The airflow through the intermediate cavity can occur naturally or be mechanically driven, and the two glass layers may include sun protection devices.
For most of the history of architecture, interesting facades were achieved through materiality or ornamentation. From the elaborately painted friezes of the Parthenon to the glass exteriors of modern skyscrapers, architecture was primarily static, only ‘changing’ as the environment would change and affect the material of the façade in differing ways, be it rain, light, rust, etc.
Many of us spend most of our days sitting behind a computer and working. In our working environments, not only indoor conditions, but also the daily interactions with building’s façade (i.e. opening a window, closing a window blind or simply looking out from a window) have a major impact on our experiences. In that respect, as a part of an ongoing Ph.D. research, this survey investigates users' experiences in their working environments, related to the building's façade.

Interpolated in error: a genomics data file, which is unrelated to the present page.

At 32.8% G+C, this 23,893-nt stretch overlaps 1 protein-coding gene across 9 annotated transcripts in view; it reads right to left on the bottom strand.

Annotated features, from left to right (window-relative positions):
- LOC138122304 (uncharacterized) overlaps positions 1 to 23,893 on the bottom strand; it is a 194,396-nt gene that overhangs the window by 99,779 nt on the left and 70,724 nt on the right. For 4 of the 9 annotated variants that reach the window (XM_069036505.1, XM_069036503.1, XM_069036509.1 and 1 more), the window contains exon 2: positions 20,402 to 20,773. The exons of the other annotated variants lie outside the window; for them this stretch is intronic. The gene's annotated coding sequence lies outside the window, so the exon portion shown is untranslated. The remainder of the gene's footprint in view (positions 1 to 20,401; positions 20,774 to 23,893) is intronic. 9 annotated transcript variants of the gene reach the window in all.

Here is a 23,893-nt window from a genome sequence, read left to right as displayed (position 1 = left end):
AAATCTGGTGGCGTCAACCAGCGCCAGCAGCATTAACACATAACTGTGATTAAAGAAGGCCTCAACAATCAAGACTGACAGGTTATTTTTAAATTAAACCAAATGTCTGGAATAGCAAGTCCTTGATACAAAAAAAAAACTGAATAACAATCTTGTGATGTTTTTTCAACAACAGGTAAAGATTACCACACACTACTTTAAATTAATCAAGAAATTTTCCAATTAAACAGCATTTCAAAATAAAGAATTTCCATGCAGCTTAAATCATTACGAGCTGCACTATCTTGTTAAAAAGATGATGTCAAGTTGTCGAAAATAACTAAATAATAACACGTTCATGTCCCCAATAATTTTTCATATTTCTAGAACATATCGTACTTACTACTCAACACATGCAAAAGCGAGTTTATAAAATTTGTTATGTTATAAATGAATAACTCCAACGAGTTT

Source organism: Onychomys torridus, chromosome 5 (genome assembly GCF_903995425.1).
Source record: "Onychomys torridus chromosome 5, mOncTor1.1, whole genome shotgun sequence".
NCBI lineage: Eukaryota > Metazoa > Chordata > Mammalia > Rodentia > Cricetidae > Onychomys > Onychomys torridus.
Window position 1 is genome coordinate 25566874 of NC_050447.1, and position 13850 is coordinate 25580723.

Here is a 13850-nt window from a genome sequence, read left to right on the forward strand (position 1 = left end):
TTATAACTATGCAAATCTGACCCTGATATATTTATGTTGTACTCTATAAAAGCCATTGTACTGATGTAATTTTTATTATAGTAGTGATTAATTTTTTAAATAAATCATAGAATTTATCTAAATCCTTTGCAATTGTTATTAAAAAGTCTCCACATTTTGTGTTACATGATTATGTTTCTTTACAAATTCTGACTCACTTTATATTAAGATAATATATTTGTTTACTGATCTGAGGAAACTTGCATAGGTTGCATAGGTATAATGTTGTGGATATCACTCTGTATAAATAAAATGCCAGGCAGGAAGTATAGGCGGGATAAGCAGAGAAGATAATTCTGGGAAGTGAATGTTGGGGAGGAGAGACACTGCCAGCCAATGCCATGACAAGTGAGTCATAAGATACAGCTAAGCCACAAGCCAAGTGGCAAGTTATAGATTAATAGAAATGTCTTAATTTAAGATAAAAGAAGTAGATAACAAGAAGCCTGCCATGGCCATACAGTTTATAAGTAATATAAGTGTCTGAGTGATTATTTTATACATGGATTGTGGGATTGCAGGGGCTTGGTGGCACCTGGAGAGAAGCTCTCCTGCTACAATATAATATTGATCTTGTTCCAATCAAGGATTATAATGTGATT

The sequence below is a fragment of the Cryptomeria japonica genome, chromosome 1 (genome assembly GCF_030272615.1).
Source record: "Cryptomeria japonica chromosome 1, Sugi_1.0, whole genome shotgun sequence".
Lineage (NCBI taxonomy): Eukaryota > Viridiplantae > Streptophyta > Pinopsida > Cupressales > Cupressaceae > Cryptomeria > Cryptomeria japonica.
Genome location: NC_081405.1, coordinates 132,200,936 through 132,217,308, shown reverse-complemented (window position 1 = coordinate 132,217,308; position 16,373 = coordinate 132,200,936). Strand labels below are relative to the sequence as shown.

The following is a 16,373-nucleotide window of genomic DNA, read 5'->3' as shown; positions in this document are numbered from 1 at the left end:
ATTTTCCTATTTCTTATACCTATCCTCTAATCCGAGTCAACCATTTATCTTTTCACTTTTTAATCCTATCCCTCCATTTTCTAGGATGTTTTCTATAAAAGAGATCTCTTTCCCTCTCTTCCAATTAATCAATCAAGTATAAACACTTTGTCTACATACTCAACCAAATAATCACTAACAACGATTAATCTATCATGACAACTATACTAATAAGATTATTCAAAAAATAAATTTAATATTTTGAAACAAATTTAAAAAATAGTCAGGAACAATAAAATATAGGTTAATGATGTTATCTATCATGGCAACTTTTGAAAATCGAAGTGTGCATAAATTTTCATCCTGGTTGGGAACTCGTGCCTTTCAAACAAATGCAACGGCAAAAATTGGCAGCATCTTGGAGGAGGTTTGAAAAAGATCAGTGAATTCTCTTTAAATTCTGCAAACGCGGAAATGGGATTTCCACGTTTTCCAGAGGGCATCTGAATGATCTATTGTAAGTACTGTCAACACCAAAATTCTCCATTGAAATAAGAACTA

The ventilated façade is a construction solution that uses a double enclosure distanced from each other by a support structure to generate an air chamber for ventilation. This operation creates a chimney effect that activates air currents by convection, improving the acoustic and thermal insulation of the building, and increasing its energy efficiency.